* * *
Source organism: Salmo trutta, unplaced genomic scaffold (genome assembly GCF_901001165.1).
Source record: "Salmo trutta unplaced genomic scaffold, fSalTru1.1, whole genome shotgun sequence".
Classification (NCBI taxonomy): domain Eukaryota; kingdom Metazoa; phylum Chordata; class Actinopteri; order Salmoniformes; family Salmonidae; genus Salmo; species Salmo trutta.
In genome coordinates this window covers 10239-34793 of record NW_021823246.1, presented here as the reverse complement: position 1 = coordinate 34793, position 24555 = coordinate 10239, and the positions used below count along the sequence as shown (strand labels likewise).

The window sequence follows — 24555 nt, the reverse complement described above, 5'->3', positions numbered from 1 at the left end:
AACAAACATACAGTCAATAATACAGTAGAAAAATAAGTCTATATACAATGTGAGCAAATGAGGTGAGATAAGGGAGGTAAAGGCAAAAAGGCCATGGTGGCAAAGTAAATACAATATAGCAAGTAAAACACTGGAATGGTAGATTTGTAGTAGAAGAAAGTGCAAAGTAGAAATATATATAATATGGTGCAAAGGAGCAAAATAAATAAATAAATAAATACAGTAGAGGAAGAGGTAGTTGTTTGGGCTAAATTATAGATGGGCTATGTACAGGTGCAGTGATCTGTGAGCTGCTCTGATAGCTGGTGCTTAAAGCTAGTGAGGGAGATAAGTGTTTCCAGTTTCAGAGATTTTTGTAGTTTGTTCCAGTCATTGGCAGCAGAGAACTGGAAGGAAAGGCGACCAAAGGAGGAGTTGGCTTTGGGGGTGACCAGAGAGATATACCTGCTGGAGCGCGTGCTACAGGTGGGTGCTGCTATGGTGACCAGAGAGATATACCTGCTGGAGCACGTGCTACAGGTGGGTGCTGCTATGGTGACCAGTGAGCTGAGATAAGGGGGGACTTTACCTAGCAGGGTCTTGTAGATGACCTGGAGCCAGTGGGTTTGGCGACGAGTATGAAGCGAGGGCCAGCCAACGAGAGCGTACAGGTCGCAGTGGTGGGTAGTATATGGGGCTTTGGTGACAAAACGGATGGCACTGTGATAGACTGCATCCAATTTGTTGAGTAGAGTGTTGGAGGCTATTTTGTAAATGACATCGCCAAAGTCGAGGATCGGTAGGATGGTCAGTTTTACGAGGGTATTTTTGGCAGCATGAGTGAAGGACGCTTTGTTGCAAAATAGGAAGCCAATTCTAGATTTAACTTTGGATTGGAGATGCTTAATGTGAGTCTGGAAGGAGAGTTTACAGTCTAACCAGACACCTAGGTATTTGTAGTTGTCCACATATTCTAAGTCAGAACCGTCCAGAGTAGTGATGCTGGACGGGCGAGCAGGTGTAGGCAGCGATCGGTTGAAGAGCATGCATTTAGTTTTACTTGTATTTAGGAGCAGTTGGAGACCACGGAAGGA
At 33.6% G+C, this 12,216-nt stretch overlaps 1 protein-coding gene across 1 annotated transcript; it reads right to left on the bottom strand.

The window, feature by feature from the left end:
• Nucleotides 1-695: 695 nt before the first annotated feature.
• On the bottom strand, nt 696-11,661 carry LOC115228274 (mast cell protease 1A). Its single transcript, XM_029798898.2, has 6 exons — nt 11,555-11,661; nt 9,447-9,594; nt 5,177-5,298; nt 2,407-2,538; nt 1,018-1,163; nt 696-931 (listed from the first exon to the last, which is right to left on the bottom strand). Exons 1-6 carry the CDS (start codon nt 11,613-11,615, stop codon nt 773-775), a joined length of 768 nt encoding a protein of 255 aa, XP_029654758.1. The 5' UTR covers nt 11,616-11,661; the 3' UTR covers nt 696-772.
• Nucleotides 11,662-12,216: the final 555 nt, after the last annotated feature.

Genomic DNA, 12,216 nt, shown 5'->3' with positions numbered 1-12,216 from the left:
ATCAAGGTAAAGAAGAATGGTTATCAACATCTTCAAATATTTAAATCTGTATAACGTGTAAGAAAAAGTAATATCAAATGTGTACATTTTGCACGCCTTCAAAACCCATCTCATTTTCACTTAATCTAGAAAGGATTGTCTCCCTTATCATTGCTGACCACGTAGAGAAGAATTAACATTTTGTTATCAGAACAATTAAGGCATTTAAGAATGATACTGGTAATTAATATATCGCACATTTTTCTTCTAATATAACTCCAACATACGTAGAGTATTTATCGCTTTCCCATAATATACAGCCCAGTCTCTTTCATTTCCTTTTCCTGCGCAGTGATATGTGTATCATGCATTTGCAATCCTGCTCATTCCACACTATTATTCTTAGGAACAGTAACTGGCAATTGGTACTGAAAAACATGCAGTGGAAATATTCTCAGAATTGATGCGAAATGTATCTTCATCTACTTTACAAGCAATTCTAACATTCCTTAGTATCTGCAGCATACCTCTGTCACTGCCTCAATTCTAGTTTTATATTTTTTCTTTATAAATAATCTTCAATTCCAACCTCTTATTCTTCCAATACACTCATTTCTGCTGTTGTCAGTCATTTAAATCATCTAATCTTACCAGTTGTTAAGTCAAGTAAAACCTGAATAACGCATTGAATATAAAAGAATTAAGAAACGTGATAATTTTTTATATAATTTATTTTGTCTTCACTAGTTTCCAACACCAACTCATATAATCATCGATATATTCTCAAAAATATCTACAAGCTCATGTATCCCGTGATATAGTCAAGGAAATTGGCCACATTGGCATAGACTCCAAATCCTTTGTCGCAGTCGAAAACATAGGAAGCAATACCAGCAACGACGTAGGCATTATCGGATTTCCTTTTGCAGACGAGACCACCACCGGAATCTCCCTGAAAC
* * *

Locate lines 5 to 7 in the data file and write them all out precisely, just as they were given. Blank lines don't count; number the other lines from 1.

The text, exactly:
The window sequence follows — 24555 nt, the reverse complement described above, 5'->3', positions numbered from 1 at the left end:
AACAAACATACAGTCAATAATACAGTAGAAAAATAAGTCTATATACAATGTGAGCAAATGAGGTGAGATAAGGGAGGTAAAGGCAAAAAGGCCATGGTGGCAAAGTAAATACAATATAGCAAGTAAAACACTGGAATGGTAGATTTGTAGTAGAAGAAAGTGCAAAGTAGAAATATATATAATATGGTGCAAAGGAGCAAAATAAATAAATAAATAAATACAGTAGAGGAAGAGGTAGTTGTTTGGGCTAAATTATAGATGGGCTATGTACAGGTGCAGTGATCTGTGAGCTGCTCTGATAGCTGGTGCTTAAAGCTAGTGAGGGAGATAAGTGTTTCCAGTTTCAGAGATTTTTGTAGTTTGTTCCAGTCATTGGCAGCAGAGAACTGGAAGGAAAGGCGACCAAAGGAGGAGTTGGCTTTGGGGGTGACCAGAGAGATATACCTGCTGGAGCGCGTGCTACAGGTGGGTGCTGCTATGGTGACCAGAGAGATATACCTGCTGGAGCACGTGCTACAGGTGGGTGCTGCTATGGTGACCAGTGAGCTGAGATAAGGGGGGACTTTACCTAGCAGGGTCTTGTAGATGACCTGGAGCCAGTGGGTTTGGCGACGAGTATGAAGCGAGGGCCAGCCAACGAGAGCGTACAGGTCGCAGTGGTGGGTAGTATATGGGGCTTTGGTGACAAAACGGATGGCACTGTGATAGACTGCATCCAATTTGTTGAGTAGAGTGTTGGAGGCTATTTTGTAAATGACATCGCCAAAGTCGAGGATCGGTAGGATGGTCAGTTTTACGAGGGTATTTTTGGCAGCATGAGTGAAGGACGCTTTGTTGCAAAATAGGAAGCCAATTCTAGATTTAACTTTGGATTGGAGATGCTTAATGTGAGTCTGGAAGGAGAGTTTACAGTCTAACCAGACACCTAGGTATTTGTAGTTGTCCACATATTCTAAGTCAGAACCGTCCAGAGTAGTGATGCTGGACGGGCGAGCAGGTGTAGGCAGCGATCGGTTGAAGAGCATGCATTTAGTTTTACTTGTATTTAGGAGCAGTTGGAGACCACGGAAGGA
At 33.6% G+C, this 12,216-nt stretch overlaps 1 protein-coding gene across 1 annotated transcript; it reads right to left on the bottom strand.